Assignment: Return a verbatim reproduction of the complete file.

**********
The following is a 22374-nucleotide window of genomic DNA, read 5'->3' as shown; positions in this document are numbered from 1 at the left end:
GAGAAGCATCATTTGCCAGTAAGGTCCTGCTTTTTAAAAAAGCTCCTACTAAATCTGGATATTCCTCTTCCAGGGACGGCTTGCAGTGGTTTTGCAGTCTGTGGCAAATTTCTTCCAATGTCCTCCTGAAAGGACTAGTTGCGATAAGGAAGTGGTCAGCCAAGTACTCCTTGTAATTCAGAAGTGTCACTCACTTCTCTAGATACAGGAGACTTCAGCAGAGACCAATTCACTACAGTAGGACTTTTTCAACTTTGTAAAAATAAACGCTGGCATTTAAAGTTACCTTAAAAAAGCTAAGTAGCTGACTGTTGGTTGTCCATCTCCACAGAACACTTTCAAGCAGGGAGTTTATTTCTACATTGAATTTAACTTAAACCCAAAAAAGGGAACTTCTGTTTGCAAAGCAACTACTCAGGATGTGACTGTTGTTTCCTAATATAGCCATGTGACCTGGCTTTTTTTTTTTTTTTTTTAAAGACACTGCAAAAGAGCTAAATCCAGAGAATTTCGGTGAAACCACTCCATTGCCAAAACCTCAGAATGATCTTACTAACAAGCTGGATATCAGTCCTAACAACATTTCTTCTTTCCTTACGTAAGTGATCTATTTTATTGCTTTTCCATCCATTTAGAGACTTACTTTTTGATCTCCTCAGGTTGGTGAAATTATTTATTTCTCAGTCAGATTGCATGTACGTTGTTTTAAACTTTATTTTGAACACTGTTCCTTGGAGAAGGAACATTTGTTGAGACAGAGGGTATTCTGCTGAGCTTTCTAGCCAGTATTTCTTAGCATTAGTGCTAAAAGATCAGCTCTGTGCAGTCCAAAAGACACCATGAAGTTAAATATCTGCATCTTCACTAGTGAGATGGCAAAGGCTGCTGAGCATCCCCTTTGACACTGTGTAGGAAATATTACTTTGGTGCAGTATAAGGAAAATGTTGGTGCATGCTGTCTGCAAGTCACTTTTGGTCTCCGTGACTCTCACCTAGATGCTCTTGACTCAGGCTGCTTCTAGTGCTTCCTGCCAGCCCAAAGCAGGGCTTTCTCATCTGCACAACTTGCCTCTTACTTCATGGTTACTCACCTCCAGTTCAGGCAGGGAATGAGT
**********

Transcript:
The following is a 22374-nucleotide window of genomic DNA, read 5'->3' as shown; positions in this document are numbered from 1 at the left end:
GAGAAGCATCATTTGCCAGTAAGGTCCTGCTTTTTAAAAAAGCTCCTACTAAATCTGGATATTCCTCTTCCAGGGACGGCTTGCAGTGGTTTTGCAGTCTGTGGCAAATTTCTTCCAATGTCCTCCTGAAAGGACTAGTTGCGATAAGGAAGTGGTCAGCCAAGTACTCCTTGTAATTCAGAAGTGTCACTCACTTCTCTAGATACAGGAGACTTCAGCAGAGACCAATTCACTACAGTAGGACTTTTTCAACTTTGTAAAAATAAACGCTGGCATTTAAAGTTACCTTAAAAAAGCTAAGTAGCTGACTGTTGGTTGTCCATCTCCACAGAACACTTTCAAGCAGGGAGTTTATTTCTACATTGAATTTAACTTAAACCCAAAAAAGGGAACTTCTGTTTGCAAAGCAACTACTCAGGATGTGACTGTTGTTTCCTAATATAGCCATGTGACCTGGCTTTTTTTTTTTTTTTTTTAAAGACACTGCAAAAGAGCTAAATCCAGAGAATTTCGGTGAAACCACTCCATTGCCAAAACCTCAGAATGATCTTACTAACAAGCTGGATATCAGTCCTAACAACATTTCTTCTTTCCTTACGTAAGTGATCTATTTTATTGCTTTTCCATCCATTTAGAGACTTACTTTTTGATCTCCTCAGGTTGGTGAAATTATTTATTTCTCAGTCAGATTGCATGTACGTTGTTTTAAACTTTATTTTGAACACTGTTCCTTGGAGAAGGAACATTTGTTGAGACAGAGGGTATTCTGCTGAGCTTTCTAGCCAGTATTTCTTAGCATTAGTGCTAAAAGATCAGCTCTGTGCAGTCCAAAAGACACCATGAAGTTAAATATCTGCATCTTCACTAGTGAGATGGCAAAGGCTGCTGAGCATCCCCTTTGACACTGTGTAGGAAATATTACTTTGGTGCAGTATAAGGAAAATGTTGGTGCATGCTGTCTGCAAGTCACTTTTGGTCTCCGTGACTCTCACCTAGATGCTCTTGACTCAGGCTGCTTCTAGTGCTTCCTGCCAGCCCAAAGCAGGGCTTTCTCATCTGCACAACTTGCCTCTTACTTCATGGTTACTCACCTCCAGTTCAGGCAGGGAATGAGT